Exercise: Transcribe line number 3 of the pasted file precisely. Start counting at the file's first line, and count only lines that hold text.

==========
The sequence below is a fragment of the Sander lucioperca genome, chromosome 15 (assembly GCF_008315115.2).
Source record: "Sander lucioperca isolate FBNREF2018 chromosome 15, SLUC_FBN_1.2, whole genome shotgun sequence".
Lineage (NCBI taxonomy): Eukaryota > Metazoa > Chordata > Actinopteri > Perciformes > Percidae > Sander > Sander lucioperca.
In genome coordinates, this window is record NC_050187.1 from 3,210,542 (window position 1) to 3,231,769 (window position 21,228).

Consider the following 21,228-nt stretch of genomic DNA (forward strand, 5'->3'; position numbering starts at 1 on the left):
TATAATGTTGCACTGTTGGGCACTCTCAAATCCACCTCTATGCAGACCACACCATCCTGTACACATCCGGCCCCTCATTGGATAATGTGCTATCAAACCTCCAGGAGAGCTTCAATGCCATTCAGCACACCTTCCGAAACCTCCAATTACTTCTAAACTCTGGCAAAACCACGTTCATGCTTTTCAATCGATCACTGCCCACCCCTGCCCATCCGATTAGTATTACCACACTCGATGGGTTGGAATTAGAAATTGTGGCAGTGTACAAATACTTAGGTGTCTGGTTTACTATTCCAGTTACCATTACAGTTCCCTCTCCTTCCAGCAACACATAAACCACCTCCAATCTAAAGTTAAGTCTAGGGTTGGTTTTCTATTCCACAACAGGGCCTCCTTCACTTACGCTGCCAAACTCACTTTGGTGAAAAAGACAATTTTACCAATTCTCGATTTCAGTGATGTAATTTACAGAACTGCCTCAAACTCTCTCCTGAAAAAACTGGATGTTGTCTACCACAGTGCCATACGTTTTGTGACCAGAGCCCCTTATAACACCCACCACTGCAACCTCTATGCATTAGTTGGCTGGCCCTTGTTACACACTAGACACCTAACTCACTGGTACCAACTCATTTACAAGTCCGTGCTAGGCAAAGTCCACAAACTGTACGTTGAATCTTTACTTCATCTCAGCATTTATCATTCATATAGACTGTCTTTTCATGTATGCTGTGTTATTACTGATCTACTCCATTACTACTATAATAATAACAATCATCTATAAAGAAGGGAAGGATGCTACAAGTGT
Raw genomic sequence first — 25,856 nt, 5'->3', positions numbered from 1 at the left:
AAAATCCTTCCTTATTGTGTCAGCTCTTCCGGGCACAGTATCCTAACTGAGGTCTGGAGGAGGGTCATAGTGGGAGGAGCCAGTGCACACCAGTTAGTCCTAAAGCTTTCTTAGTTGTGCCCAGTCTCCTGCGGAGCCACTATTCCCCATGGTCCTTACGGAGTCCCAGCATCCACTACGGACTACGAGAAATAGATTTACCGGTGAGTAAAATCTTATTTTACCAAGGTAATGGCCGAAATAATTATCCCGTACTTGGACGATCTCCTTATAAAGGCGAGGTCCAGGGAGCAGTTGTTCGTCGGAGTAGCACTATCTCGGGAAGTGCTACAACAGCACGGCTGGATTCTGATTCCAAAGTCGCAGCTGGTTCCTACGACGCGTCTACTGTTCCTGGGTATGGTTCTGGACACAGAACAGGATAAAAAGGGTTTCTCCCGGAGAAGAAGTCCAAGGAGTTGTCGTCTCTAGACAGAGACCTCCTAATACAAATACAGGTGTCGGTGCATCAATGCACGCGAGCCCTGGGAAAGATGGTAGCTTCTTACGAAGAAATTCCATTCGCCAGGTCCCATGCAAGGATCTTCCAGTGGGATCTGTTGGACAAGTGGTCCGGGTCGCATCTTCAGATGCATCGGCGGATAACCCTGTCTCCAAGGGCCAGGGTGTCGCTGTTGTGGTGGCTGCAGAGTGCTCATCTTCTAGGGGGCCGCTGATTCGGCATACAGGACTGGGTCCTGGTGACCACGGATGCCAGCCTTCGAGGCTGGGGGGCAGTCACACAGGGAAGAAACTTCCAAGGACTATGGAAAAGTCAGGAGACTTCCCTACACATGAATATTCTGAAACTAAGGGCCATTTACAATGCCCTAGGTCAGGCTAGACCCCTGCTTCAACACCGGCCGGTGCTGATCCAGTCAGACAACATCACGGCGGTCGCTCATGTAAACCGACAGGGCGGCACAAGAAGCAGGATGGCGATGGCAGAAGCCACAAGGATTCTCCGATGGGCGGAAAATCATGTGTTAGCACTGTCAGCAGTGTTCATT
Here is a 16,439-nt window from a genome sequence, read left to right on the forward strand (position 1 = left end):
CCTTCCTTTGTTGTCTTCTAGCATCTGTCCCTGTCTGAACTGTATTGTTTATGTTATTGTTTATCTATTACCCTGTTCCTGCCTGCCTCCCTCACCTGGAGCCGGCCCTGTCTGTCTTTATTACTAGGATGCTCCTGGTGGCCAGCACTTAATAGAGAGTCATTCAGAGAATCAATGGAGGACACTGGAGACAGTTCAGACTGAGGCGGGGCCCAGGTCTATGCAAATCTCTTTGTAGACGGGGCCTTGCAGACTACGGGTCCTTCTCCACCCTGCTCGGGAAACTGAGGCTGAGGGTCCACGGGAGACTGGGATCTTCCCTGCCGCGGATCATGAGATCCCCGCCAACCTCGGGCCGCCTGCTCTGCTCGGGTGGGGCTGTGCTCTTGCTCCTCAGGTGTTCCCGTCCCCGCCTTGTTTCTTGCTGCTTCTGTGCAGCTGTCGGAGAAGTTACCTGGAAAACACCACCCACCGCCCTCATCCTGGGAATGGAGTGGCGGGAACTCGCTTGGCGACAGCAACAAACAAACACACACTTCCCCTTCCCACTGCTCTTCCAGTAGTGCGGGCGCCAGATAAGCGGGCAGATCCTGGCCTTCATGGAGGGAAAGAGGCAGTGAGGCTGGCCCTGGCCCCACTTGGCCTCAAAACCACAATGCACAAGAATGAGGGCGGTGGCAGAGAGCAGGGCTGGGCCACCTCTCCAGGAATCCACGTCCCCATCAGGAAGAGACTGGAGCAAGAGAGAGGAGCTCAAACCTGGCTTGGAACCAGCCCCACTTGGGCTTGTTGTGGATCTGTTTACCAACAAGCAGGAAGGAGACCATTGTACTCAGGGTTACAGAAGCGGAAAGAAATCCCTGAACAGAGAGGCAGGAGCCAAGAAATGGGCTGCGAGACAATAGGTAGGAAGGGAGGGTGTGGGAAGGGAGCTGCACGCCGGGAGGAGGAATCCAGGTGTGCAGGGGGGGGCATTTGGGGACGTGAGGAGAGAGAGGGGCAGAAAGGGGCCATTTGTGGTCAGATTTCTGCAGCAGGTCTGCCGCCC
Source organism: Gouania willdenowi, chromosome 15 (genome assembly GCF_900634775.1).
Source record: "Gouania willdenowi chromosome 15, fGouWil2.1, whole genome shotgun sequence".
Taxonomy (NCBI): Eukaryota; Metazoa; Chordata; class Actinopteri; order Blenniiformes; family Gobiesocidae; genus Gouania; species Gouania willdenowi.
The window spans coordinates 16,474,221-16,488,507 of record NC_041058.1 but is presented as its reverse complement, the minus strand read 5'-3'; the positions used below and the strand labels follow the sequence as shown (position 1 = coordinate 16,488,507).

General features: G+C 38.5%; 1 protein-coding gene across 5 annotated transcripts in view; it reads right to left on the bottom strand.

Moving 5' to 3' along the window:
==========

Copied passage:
Lineage (NCBI taxonomy): Eukaryota > Metazoa > Chordata > Actinopteri > Perciformes > Percidae > Sander > Sander lucioperca.